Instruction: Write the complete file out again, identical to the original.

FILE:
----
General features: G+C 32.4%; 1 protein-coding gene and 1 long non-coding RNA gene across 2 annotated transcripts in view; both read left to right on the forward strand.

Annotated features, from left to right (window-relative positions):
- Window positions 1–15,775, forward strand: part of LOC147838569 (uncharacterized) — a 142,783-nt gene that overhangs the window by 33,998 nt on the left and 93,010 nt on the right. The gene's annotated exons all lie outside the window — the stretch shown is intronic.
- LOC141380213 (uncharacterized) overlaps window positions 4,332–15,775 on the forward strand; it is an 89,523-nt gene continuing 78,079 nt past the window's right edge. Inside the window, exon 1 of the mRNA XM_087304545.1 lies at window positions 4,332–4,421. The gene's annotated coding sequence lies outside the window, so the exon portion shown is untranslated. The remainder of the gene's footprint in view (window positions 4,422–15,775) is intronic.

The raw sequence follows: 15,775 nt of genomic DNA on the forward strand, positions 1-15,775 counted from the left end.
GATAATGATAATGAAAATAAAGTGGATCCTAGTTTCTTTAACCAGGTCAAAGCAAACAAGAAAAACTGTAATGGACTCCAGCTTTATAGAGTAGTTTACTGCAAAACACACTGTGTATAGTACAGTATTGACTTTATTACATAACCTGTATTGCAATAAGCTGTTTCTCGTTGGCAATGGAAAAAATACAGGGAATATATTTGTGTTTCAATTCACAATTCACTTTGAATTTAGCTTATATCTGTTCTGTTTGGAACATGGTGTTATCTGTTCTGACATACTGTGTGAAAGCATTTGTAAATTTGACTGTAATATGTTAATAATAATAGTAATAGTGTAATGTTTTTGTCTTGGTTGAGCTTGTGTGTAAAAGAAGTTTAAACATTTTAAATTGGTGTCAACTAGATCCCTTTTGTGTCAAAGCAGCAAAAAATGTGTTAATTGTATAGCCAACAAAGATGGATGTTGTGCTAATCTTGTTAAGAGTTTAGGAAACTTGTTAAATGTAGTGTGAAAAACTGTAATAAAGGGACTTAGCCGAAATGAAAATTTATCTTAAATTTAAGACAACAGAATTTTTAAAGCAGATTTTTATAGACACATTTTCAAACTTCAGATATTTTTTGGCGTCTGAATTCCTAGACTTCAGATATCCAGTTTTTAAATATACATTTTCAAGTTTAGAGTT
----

General features: G+C 32.4%; 1 protein-coding gene and 1 long non-coding RNA gene across 2 annotated transcripts in view; both read left to right on the forward strand.

Annotated features, from left to right (window-relative positions):
- Window positions 1–15,775, forward strand: part of LOC147838569 (uncharacterized) — a 142,783-nt gene that overhangs the window by 33,998 nt on the left and 93,010 nt on the right. The gene's annotated exons all lie outside the window — the stretch shown is intronic.
- LOC141380213 (uncharacterized) overlaps window positions 4,332–15,775 on the forward strand; it is an 89,523-nt gene continuing 78,079 nt past the window's right edge. Inside the window, exon 1 of the mRNA XM_087304545.1 lies at window positions 4,332–4,421. The gene's annotated coding sequence lies outside the window, so the exon portion shown is untranslated. The remainder of the gene's footprint in view (window positions 4,422–15,775) is intronic.

The raw sequence follows: 15,775 nt of genomic DNA on the forward strand, positions 1-15,775 counted from the left end.
GATAATGATAATGAAAATAAAGTGGATCCTAGTTTCTTTAACCAGGTCAAAGCAAACAAGAAAAACTGTAATGGACTCCAGCTTTATAGAGTAGTTTACTGCAAAACACACTGTGTATAGTACAGTATTGACTTTATTACATAACCTGTATTGCAATAAGCTGTTTCTCGTTGGCAATGGAAAAAATACAGGGAATATATTTGTGTTTCAATTCACAATTCACTTTGAATTTAGCTTATATCTGTTCTGTTTGGAACATGGTGTTATCTGTTCTGACATACTGTGTGAAAGCATTTGTAAATTTGACTGTAATATGTTAATAATAATAGTAATAGTGTAATGTTTTTGTCTTGGTTGAGCTTGTGTGTAAAAGAAGTTTAAACATTTTAAATTGGTGTCAACTAGATCCCTTTTGTGTCAAAGCAGCAAAAAATGTGTTAATTGTATAGCCAACAAAGATGGATGTTGTGCTAATCTTGTTAAGAGTTTAGGAAACTTGTTAAATGTAGTGTGAAAAACTGTAATAAAGGGACTTAGCCGAAATGAAAATTTATCTTAAATTTAAGACAACAGAATTTTTAAAGCAGATTTTTATAGACACATTTTCAAACTTCAGATATTTTTTGGCGTCTGAATTCCTAGACTTCAGATATCCAGTTTTTAAATATACATTTTCAAGTTTAGAGTT